NIGHTWING versus FIREFLY
War Games: Casualty of War Act 3 Part 3 (DC comics)
Where: Nightwing #98 When: December 2004
Why: Devin Grayson How: Sean Phillips
The story so far...
The vigilante called Tarantula has murdered Blüdhaven criminal mastermind Blockbuster, and by doing nothing to stop it, Nightwing has taken on the responsibility of the death in the harshest of ways.
While Grayson is trying come to terms with his inactions, the deaths of several major criminal bosses leads to an all-out gang war in Gotham City. With the violence spilling willfully into the streets, Batman rallies all of his available forces to put a stop to it, unwittingly placing additional stress on his former ward.
Charged with clearing Gotham-West, Nightwing heads out into the city, still troubled by the secret he keeps from the Batman. A welcome distraction comes in the form of a cluster of fires: The work of the pyromaniacal villain called, Firefly!
Nightwing (#44): Team-up victories with Batman over Amazo and Two-Face.
Firefly: Has not yet been featured on the site.
Tale of the tape...
Strength: Draw 3 (Athlete)
Intelligence: Nightwing 4 (Tactician)
Speed: Nightwing 3 (Athlete)
Stamina: Nightwing 4 (Athlete)
Agility: Nightwing 4 (Gymnast)
Fighting Ability: Nightwing 5 (Martial Artist)
Energy Powers: Firefly 4 (Arsenal)
I don't want to upset the contingency of Firefly fans out there straight off the bat, but this guy isn't exactly what you'd consider a threat.
Okay, so Batman is the designate who gets to go toe-to-toe with Darkseid and what have you, but these guys are all street level. Which means I have to be honest and say sure, these are the guys who are going to deal with Firefly, and that makes perfect sense.
Even so, even if you don't let Nightwing into the 'with prep time...' club, you still have to assume he's going to be pretty well equipped to handle a guy in a bugsuit with a flame thrower.
For starters you've got a really obvious balance issue. Nightwing would, of course, be well versed in concepts of balance because if his lengthy martial arts training, and the bulky suit - which takes away Firefly's touch - with the big wings on the back is a keypoint for Nightwing to take the advantage.
While the Firefly suit protects against a lot of the basic non-lethal projectiles the Bat-family carry, because it doesn't have any major offensive function, it's a relative moot point. At the very least, Firefly probably doesn't have to worry about Nightwing using his flammable equipment against him, but then again... He's already tasted the blood of Blockbuster! HE COULD BE OUT OF CONTROL!
The Math: Nightwing (Meta Class)
The Pick: Nightwing (Sorry, Garfield...)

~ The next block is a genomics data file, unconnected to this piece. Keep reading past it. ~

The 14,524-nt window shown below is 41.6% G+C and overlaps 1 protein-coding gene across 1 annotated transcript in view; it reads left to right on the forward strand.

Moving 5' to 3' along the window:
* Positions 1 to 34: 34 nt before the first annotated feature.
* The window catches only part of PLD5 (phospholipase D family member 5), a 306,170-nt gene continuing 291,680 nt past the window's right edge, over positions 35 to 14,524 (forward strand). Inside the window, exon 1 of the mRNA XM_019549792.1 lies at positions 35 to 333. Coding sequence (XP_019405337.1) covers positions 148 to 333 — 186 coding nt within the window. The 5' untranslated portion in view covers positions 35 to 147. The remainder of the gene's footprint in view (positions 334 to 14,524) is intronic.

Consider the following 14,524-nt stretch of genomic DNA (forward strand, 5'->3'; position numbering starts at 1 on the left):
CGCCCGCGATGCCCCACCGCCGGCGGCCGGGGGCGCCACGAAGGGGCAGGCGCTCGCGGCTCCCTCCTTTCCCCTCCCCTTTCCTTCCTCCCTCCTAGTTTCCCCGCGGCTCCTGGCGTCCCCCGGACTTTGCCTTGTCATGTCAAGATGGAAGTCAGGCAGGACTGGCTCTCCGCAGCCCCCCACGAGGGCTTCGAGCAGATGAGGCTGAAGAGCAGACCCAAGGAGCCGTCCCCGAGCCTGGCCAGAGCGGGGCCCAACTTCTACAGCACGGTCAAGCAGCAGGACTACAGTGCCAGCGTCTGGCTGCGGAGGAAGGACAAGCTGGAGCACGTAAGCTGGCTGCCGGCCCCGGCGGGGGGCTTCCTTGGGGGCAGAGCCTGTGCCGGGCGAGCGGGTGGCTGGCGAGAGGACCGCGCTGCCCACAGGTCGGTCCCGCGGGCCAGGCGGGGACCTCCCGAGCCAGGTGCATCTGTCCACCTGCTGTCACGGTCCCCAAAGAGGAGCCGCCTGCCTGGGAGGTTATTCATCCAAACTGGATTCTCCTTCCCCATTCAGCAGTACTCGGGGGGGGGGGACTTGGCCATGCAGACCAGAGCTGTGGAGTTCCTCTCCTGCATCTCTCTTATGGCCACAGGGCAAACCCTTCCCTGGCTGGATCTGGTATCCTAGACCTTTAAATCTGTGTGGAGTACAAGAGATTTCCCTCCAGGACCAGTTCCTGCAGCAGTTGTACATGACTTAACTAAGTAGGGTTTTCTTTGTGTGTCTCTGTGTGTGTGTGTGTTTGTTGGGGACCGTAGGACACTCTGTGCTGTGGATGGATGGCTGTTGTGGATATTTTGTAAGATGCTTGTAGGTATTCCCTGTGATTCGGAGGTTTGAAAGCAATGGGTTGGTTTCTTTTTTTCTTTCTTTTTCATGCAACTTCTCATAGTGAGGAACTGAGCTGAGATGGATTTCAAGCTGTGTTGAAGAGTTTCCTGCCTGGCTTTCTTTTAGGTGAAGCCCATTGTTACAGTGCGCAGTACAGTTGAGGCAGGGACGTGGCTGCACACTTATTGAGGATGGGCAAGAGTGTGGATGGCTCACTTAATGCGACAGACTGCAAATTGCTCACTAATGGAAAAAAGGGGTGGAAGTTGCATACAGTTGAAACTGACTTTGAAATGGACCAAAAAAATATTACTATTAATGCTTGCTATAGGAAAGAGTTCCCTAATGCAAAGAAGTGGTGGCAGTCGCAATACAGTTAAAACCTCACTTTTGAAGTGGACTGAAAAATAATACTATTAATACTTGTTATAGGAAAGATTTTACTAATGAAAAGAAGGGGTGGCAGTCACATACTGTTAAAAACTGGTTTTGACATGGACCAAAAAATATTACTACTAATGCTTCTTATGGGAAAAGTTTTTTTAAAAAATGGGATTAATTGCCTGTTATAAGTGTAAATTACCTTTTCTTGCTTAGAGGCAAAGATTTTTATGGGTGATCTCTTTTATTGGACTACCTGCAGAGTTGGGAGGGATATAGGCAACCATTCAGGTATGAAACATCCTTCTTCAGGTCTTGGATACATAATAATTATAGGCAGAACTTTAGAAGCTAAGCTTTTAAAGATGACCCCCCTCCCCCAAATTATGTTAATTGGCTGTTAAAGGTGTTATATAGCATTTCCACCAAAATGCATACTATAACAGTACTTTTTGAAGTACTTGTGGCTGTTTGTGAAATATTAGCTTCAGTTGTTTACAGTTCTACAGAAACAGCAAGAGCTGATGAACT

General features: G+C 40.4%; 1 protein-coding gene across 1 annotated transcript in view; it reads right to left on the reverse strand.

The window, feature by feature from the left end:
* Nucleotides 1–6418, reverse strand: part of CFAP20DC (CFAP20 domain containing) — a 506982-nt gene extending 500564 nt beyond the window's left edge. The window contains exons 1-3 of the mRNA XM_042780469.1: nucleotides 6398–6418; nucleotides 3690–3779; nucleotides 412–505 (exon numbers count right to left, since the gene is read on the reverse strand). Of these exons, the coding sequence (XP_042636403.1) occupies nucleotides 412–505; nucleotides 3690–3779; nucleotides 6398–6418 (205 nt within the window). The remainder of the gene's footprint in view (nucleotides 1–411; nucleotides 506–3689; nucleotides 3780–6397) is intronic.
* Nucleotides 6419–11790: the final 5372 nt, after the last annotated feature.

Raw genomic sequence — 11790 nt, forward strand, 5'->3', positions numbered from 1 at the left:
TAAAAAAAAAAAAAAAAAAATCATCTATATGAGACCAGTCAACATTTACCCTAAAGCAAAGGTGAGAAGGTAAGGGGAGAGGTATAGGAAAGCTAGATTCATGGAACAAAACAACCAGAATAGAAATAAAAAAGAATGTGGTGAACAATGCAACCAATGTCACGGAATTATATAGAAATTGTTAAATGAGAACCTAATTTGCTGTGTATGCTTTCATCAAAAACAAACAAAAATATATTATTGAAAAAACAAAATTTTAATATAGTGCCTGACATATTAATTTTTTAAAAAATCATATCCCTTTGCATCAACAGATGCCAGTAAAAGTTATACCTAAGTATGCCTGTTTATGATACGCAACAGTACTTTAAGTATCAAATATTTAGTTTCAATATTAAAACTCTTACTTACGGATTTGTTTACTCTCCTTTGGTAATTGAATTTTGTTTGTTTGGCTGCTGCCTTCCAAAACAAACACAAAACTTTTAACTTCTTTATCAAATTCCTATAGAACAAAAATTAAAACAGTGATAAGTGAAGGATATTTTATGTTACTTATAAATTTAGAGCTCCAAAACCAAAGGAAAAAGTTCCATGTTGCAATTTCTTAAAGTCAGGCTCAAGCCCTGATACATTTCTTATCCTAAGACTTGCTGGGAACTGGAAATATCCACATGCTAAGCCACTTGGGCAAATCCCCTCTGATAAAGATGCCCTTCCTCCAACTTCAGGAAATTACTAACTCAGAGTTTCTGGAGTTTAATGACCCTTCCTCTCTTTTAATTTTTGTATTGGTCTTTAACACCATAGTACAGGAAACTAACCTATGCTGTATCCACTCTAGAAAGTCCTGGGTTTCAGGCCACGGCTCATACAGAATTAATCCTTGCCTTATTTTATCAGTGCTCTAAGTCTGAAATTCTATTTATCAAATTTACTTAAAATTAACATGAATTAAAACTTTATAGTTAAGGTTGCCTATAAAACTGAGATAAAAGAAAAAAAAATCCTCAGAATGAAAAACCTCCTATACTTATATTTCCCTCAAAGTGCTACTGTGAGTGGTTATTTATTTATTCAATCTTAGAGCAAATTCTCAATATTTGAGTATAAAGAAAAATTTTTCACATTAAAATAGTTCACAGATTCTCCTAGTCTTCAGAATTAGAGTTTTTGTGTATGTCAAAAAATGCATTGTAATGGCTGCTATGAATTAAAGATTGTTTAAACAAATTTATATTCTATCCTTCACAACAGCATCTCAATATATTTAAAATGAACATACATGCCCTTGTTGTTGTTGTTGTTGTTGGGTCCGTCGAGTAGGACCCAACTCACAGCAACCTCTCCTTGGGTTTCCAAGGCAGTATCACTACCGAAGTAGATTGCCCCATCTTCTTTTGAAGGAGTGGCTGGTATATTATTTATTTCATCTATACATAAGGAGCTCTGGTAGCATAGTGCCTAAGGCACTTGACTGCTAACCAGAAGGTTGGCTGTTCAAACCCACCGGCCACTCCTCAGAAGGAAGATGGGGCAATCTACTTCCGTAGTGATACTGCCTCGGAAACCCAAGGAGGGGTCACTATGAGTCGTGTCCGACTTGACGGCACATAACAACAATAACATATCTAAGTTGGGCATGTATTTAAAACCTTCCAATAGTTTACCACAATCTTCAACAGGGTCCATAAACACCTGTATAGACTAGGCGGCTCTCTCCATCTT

What went down...
From the rooftops, Nightwing easily spots Firefly as he enters a closed bar.
Making a bee-line for the offices upstairs, Firefly begins ransacking until he's interrupted by a voice from somewhere behind: The ninjaesque stealthy Nightwing!
The two discuss some matters of crimes comitted and the current employee survival-rate in the Gotham City underworld, before Nightwing uses his acrobatics to leap over a stream of flame thrown from Firefly's gun.
Hiding beneath the office desk, Nightwing protects himself from the barrage of flames before lifting the table and tossing it at Firefly! The suited villain somehow manages to duck the attack, shocked by the wanton violence of a Gotham City hero. It's at that point that he identifies Nightwing as "that Blüdhaven guy" and recalls that which Nightwing would much rather forget -- the murder of Blockbuster.
The front doors of the establishment swing open as Firefly is unceremoniously hurled from the building. Nightwing follows, a blazing inferno casting a dramatic light over him.
Firefly recovers and sprays off another jet of flame as the rain begins to come down, but Nightwing leaps it easily.
Firefly continues to blast his flames uncontrollably as the Gotham police roll up to the scene. Not that their presence is noticed on either of the costumed fighters.
Nightwing connects with a good left, but the helmeted Firefly quickly retorts with a clunky boot that knocks Nightwing back enough to leave him wide open for an unrelenting two-gun flame attack!
Nightwing does his best to roll-up, covering his body whilst moving offensively toward the subject. He does so successfully, sliding between the two flamethrower barrels to get right up into Firefly's face.
Nightwing nails Firefly at close quarters with a well placed elbow, but even as Firefly gets knocked silly with the following punches, the GCPD get their orders to shoot-to-kill any costumed characters on sight in response to the recent gang wars. Bad news for Firefly and Nightwing, alike.
With Firefly out on his feet, the unsuspecting Nightwing makes the tactical decision to use Firefly's armored suit and wings as a shield from the barrage of police issue slugs.